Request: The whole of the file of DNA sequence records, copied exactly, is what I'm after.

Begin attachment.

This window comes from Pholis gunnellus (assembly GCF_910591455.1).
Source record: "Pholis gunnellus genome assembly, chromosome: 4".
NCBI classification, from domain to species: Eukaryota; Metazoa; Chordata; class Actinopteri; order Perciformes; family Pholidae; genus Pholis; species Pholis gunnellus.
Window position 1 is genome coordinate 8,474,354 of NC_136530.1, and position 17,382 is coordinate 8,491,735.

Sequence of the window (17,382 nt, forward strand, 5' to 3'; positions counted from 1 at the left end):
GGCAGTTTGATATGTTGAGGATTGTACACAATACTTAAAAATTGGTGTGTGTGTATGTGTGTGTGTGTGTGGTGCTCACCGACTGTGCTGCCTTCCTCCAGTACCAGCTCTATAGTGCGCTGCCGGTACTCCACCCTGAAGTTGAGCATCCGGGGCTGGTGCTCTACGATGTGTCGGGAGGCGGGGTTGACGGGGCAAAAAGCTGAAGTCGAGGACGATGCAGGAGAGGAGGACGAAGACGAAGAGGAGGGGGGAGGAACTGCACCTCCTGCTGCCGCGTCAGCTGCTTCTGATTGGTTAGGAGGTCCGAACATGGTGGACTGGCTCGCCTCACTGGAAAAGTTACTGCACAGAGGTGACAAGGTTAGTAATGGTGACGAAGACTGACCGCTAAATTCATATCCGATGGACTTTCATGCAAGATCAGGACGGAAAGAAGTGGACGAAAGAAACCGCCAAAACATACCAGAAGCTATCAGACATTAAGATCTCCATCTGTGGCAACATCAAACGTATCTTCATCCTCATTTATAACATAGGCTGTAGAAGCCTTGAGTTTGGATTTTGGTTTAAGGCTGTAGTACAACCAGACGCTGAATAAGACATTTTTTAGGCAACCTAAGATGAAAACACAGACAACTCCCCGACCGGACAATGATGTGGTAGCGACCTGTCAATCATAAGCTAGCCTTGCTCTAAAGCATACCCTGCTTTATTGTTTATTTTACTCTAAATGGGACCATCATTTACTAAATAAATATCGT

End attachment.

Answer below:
This window comes from Pholis gunnellus (assembly GCF_910591455.1).
Source record: "Pholis gunnellus genome assembly, chromosome: 4".
NCBI classification, from domain to species: Eukaryota; Metazoa; Chordata; class Actinopteri; order Perciformes; family Pholidae; genus Pholis; species Pholis gunnellus.
Window position 1 is genome coordinate 8,474,354 of NC_136530.1, and position 17,382 is coordinate 8,491,735.

Sequence of the window (17,382 nt, forward strand, 5' to 3'; positions counted from 1 at the left end):
GGCAGTTTGATATGTTGAGGATTGTACACAATACTTAAAAATTGGTGTGTGTGTATGTGTGTGTGTGTGTGGTGCTCACCGACTGTGCTGCCTTCCTCCAGTACCAGCTCTATAGTGCGCTGCCGGTACTCCACCCTGAAGTTGAGCATCCGGGGCTGGTGCTCTACGATGTGTCGGGAGGCGGGGTTGACGGGGCAAAAAGCTGAAGTCGAGGACGATGCAGGAGAGGAGGACGAAGACGAAGAGGAGGGGGGAGGAACTGCACCTCCTGCTGCCGCGTCAGCTGCTTCTGATTGGTTAGGAGGTCCGAACATGGTGGACTGGCTCGCCTCACTGGAAAAGTTACTGCACAGAGGTGACAAGGTTAGTAATGGTGACGAAGACTGACCGCTAAATTCATATCCGATGGACTTTCATGCAAGATCAGGACGGAAAGAAGTGGACGAAAGAAACCGCCAAAACATACCAGAAGCTATCAGACATTAAGATCTCCATCTGTGGCAACATCAAACGTATCTTCATCCTCATTTATAACATAGGCTGTAGAAGCCTTGAGTTTGGATTTTGGTTTAAGGCTGTAGTACAACCAGACGCTGAATAAGACATTTTTTAGGCAACCTAAGATGAAAACACAGACAACTCCCCGACCGGACAATGATGTGGTAGCGACCTGTCAATCATAAGCTAGCCTTGCTCTAAAGCATACCCTGCTTTATTGTTTATTTTACTCTAAATGGGACCATCATTTACTAAATAAATATCGT